This also necessitates that marketers become experience architects, able to design and develop relevant experiences that will intrigue, engage, and perhaps delight our prospects and customers on an ongoing basis. To do so, we can become adept at experience design and with the basics of behavior science, to better understand how to elicit a target behavior and to create habits around our brands. Knowing the ins and outs of marketing automation makes it possible for us to scale individualized communications across channels and to incorporate predictive analytics to choose the next best action. State-of-the-art content marketing strategies, social media engagement, and effective loyalty program design fuel ongoing engagement.

It is not enough to be familiar with these new tools. Using them to build customer relationships is essential. Ultimate job security and satisfaction comes from our ability to transform key-market segments into relationships with real people who feel a connection with us — and to be able to do so at scale. This requires us to re- envision our role as marketers to be one of trusted advisors rather than pushers of  sales, and to value our customers as partners, rather than transactions.

Building relationships is a collaborative venture. It involves managing and integrating multiple moving parts within our own organizations: customer service, sales, web design, fulfillment, IT, e-commerce, and more. Each of these parts has to work together consistently to realize the customer experience differential.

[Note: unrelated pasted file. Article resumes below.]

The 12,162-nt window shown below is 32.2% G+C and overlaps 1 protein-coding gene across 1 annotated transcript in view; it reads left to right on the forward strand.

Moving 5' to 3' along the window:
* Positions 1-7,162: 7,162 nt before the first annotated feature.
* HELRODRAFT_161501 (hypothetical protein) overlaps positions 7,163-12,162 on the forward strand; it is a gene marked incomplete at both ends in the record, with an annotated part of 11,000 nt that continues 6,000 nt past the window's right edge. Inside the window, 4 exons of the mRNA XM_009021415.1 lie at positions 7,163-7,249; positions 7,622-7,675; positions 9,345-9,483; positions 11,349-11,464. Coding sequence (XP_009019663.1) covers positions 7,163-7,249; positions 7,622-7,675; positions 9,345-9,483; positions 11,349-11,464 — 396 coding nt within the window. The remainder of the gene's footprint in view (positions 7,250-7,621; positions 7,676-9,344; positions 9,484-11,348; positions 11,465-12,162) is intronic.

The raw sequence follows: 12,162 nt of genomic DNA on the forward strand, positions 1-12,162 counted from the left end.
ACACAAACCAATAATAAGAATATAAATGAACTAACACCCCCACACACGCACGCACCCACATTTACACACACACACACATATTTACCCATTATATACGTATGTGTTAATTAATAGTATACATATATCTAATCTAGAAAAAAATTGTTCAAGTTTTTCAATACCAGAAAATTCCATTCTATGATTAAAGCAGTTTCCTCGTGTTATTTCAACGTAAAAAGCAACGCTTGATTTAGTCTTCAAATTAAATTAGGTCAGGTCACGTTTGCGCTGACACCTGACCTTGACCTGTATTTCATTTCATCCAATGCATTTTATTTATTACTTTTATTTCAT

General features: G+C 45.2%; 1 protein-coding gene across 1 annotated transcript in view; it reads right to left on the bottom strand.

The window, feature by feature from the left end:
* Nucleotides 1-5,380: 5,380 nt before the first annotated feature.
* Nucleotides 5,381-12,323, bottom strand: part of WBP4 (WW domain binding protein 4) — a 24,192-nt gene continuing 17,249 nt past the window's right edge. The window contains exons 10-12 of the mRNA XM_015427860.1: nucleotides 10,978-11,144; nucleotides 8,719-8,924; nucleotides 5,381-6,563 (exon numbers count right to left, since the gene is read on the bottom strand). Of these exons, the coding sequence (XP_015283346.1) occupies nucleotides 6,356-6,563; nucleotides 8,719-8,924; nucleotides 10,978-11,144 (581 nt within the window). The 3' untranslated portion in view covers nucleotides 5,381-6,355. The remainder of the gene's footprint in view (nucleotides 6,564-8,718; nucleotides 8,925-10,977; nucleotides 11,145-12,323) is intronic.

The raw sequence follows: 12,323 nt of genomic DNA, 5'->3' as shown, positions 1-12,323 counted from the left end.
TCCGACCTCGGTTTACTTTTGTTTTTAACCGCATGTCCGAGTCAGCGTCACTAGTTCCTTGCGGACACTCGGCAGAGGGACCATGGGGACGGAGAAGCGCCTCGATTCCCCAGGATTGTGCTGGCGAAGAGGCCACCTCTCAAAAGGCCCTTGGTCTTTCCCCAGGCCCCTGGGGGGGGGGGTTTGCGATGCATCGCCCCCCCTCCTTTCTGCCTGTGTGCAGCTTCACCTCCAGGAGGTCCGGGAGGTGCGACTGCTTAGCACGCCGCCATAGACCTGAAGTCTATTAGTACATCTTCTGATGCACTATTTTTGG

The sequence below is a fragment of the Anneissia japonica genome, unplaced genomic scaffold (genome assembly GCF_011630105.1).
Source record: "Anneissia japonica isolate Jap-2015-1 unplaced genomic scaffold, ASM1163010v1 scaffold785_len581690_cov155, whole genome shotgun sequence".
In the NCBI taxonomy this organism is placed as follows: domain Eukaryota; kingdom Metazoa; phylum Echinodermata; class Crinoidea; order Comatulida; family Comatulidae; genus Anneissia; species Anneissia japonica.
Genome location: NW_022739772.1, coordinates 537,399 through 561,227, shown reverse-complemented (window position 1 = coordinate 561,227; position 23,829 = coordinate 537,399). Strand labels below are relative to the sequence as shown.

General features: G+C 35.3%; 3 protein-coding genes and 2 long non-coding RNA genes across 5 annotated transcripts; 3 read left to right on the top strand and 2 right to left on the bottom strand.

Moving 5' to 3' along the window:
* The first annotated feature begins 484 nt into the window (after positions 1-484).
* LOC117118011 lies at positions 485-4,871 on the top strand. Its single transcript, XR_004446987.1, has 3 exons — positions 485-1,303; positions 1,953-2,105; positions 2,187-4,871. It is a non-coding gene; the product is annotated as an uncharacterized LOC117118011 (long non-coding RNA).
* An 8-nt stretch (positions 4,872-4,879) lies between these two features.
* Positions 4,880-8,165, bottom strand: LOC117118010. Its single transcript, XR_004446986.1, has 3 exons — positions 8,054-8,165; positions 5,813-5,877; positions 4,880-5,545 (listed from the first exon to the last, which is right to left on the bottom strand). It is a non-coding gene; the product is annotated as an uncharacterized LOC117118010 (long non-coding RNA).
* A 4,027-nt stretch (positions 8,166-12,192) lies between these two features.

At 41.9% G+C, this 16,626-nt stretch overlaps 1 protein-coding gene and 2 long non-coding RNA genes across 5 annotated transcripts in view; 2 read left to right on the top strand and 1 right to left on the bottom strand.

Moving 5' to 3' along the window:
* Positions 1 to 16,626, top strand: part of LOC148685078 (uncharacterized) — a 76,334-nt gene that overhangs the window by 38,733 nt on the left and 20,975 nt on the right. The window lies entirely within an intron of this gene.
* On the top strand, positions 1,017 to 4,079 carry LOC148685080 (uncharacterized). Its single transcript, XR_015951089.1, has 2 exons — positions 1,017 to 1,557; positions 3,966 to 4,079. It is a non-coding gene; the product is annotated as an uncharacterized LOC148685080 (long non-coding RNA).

Finally — and this may well be the most complicated part — we must remain curious experts, not experts who are blinded by their knowledge. As well as we may know our prospects and customers, we must do what marketing expert Scott Bedbury, once said: “Show up stupid. Be forever curious.” To be successful, it is helpful to always look with fresh eyes and to force ourselves to continually ask potentially naive sounding questions of our colleagues who may know our prospects and customers differently.

Marketers need to get in the game now and take ownership of what is to be, not standing back, allowing others to assume marketing’s responsibilities. Understanding the new marketing toolkit, and how these tools work together to create remarkable customer experiences will allow us to meet the challenge, take  advantage of the opportunities in front of us, and survive C-Suite shakeups.

Larry Weber (@thelarryweber) and Lisa Leslie Henderson (@ljlhendo) are co-authors  of The Digital Marketer: 10 New Skills You Must Learn to Stay Relevant and  Customer-Centric (April 2014). Be a part of the conversation at #thedigitalmarketer and http://thedigitalmarketer.racepointglobal.com